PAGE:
Photo: Chris Jackson/Getty Images

The White House released on Friday the 2018 financial disclosure forms filed by Ivanka Trump and Jared Kushner, who both act as senior advisers to President Trump.

Details: The forms, which still require approval from White House counsel, show that Trump made $4 million from her investment in the Trump International Hotel in Washington, D.C., per Bloomberg. They also show that her income from her fashion and handbag brands — which she announced would shut down last year — dropped precipitously from 2017.

  • The forms show that, combined, Trump and Kushner took in between $28 million and $135 million in outside income. Both have not divested from their outside businesses during their White House tenure.

Read the documents:

Go deeper: Trump made at least $434 million from his business in 2018

Go deeper

Updated 1 hour ago - Politics & Policy

Coronavirus dashboard

Illustration: Sarah Grillo/Axios

  1. Global: Total confirmed cases as of 12 p.m. ET: 12,553,591 — Total deaths: 561,038 — Total recoveries — 6,909,209Map.
  2. U.S.: Total confirmed cases as of 12 p.m. ET: 3,188,982 — Total deaths: 134,130 — Total recoveries: 983,185 — Total tested: 38,856,341Map.
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Romney calls Stone commutation "historic corruption"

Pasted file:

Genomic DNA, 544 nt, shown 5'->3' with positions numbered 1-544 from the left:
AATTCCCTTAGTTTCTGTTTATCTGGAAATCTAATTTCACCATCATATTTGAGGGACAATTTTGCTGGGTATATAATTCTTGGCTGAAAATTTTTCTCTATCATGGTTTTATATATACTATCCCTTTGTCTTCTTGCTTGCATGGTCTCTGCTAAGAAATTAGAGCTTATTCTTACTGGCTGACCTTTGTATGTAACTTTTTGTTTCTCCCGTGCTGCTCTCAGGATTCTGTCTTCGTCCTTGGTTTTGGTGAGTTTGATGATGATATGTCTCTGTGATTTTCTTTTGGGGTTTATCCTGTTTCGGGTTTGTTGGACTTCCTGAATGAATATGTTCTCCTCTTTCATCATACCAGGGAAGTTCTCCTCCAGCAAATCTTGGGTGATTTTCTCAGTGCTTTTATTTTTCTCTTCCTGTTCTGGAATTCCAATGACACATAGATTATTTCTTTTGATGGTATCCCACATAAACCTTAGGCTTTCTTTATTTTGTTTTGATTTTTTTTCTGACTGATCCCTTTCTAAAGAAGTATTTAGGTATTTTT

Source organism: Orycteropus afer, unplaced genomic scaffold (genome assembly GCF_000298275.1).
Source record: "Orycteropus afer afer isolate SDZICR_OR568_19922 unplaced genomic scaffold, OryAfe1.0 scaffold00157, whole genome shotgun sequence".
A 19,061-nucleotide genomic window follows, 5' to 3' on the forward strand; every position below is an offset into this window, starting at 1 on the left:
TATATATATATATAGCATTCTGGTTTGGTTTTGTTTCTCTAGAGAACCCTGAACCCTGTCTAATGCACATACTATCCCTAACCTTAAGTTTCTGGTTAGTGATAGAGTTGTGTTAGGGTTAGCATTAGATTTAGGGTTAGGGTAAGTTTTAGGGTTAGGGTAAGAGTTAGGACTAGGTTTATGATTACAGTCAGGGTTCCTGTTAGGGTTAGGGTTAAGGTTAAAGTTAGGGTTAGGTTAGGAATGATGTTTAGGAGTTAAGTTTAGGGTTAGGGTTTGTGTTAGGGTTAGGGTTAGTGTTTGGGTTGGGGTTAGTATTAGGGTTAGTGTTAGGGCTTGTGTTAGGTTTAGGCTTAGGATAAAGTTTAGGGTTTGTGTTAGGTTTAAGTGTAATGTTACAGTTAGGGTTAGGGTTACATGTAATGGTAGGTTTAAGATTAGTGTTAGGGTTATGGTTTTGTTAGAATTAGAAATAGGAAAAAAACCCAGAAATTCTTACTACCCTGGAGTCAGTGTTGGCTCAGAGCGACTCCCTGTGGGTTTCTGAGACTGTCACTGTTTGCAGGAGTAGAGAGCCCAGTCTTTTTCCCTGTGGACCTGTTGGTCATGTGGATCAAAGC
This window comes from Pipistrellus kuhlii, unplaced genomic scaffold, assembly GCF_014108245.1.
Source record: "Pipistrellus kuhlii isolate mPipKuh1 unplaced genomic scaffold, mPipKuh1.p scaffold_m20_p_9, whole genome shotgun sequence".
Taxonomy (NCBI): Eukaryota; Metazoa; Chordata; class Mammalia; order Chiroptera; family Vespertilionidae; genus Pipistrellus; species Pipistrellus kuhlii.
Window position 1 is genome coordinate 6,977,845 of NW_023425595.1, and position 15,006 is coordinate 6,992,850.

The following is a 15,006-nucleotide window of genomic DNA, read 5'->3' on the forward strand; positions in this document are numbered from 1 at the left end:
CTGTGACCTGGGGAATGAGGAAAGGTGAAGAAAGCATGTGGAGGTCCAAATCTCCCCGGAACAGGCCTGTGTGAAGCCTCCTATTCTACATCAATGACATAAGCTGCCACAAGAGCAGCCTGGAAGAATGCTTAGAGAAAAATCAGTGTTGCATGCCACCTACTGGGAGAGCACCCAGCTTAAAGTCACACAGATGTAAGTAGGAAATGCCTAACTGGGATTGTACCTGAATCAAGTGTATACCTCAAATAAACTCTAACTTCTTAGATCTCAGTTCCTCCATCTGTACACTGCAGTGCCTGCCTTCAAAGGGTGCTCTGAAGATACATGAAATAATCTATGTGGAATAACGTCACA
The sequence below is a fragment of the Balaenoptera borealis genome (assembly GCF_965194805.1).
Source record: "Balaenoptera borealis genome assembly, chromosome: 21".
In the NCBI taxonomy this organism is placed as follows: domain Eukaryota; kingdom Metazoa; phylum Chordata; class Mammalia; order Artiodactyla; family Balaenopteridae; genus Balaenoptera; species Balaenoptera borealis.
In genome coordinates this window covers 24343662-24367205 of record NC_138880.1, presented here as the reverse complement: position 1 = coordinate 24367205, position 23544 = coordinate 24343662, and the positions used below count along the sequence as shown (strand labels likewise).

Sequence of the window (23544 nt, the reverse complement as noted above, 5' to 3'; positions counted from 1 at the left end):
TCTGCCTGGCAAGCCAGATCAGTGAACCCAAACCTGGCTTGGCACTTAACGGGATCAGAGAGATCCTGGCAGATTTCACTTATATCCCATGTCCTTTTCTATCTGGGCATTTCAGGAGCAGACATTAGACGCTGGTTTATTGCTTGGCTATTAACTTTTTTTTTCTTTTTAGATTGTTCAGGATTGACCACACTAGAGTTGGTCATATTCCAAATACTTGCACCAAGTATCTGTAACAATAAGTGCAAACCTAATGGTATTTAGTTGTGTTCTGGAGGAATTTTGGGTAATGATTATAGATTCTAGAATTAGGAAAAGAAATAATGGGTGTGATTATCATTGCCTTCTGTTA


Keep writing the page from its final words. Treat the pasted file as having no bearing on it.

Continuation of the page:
Sen. Mitt Romney. Photo: Tom Williams/CQ-Roll Call, Inc via Getty Images

Sen. Mitt Romney (R-Utah) on Saturday tweeted a scathing response to President Trump's Friday night commutation of former associate Roger Stone's prison sentence, calling the move "[u]nprecedented, historic corruption."

Why it matters: Romney has emerged as the party's most prominent Trump critic. He sent shockwaves through Washington after announcing he would vote to convict Trump in the impeachment trial — becoming the only Senate Republican to break ranks and vote for the president's removal from office. Now he is the first major GOP lawmaker to condemn Trump's Friday night call regarding Stone.

6 hours ago - Health

We're losing the war on the coronavirus

Chart: Danielle Alberti/Axios

By any standard, no matter how you look at it, the U.S. is losing its war against the coronavirus.

Why it matters: The pandemic is not an abstraction, and it is not something that’s simmering in the background. It is an ongoing emergency ravaging nearly the entire country, with a loss of life equivalent to a Sept. 11 every three days — for four months and counting.